Juliette Gordon was born in 1860 and married William Low in 1886 a wealthy cotton factor or merchant who inherited his father’s house, Andrew Low House in that year. We visit Juliette Low’s Birthplace House in Oglethorpe St, (Wayne-Gordon House) which was built in 1823 for James Wayne a US Congressman and Savannah mayor before purchase by the Gordon family. After her marriage Juliette’s husband William Low upgraded the Lafayette Square mansion. But when William Low died in 1905 he left his estate to his mistress including the Lafayette Square house (built 1848). Juliette contested the will and got the Andrew Low House back whilst still living in England. In 1911 in England Juliette had founded the Girl Guides Movement. In 1912 she returned to Savannah and established the movement in the United States. Juliette lived in Andrew Low house from 1912 until her death in 1927. The Girl Scouts of America purchased the Wayne-Gordon House in 1953 to turn Juliette’s birthplace into a museum, and her Andrew Low house carriage house for the First Girl Guide headquarters.
Some recommendations for your free afternoon in Savannah.
1. So much is possible because General Sherman spared burning Savannah when he reached it on 10th December 1864. General Hardee of the Confederacy had 10,000 troops entrenched in the city. After a short battle Sherman opened up his links to the Union navy near Savannah and obtained guns and ammunition for an attack. Sherman surrounded the city and then advised General Hardee to surrender or be attacked or face slow starvation as all supplies in would be cut. Hardee fled with his troops up the Savannah River and the mayor of Savannah went out to Sherman and surrendered the city without a shot fired. Sherman entered the city and established his headquarters there. On 20th December he telegraphed President Lincoln "I beg to present you as a Christmas gift the City of Savannah, with one hundred and fifty guns and plenty of ammunition, also about twenty-five thousand bales of cotton." You can visit Sherman’s headquarters in Green-Meldrum House (1853) in Madison Square next to St. John’s Episcopal.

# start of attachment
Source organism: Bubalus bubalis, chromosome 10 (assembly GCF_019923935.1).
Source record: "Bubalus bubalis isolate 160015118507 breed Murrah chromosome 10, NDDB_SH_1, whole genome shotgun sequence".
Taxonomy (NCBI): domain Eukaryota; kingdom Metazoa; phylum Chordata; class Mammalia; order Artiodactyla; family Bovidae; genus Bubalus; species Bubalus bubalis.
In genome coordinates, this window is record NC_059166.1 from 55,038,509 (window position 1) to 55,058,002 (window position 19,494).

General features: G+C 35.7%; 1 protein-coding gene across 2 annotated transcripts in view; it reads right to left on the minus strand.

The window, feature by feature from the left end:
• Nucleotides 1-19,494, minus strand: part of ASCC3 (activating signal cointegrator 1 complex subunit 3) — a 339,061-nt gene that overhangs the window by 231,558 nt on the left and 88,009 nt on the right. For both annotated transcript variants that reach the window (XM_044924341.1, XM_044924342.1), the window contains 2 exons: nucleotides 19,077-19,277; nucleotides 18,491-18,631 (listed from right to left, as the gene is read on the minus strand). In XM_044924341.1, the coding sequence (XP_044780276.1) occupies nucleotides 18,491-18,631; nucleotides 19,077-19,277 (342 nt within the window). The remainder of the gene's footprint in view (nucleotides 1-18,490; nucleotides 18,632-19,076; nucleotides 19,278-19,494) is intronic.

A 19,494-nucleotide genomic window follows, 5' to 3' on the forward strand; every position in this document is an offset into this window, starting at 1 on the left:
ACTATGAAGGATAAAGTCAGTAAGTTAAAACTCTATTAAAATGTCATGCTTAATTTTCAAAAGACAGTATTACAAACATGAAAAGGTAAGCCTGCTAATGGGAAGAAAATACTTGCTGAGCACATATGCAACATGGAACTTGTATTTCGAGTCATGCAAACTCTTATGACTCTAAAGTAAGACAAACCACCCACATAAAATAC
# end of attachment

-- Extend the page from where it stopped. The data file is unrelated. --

2. Harper-Fowlkes House, on Orleans Square built in 1842 for the Gardiner family. It has had numerous owners. The last owner Alida Fowlkes restored and redecorated the house and left it to the Society of the Cincinnati upon her death in 1985. They still run it and the tours are less formal than those by the Savannah Preservation Society. You can touch things! The Society was formed in 1783 to preserve the ideals of the American Revolution (it has nothing to do with the city of Cincinnati). To join the Society one of your male ancestors has to have been an Officer of the Continental Army for at least three years or have been an officer killed in battle during the War of Independence.
3. Davenport House on Columbia Square (1820). This red brick Federal style house was built for a builder as a show case of his skills. It was saved from demolition by the Savannah Foundation in 1955 which was formed for this purpose. Since then they have saved dozens of historic houses. It is good to hear the story of the Savannah Foundation. Davenport died of yellow fever and his wife took over. During the Civil War she had three sons fighting for the Union and three for the Confederacy.
So Suite SPA
Image by SofitelSoBangkok
So Suite Spa featuring master bedroom, spacious living room and en-suite spa treatment facility for private indulgence.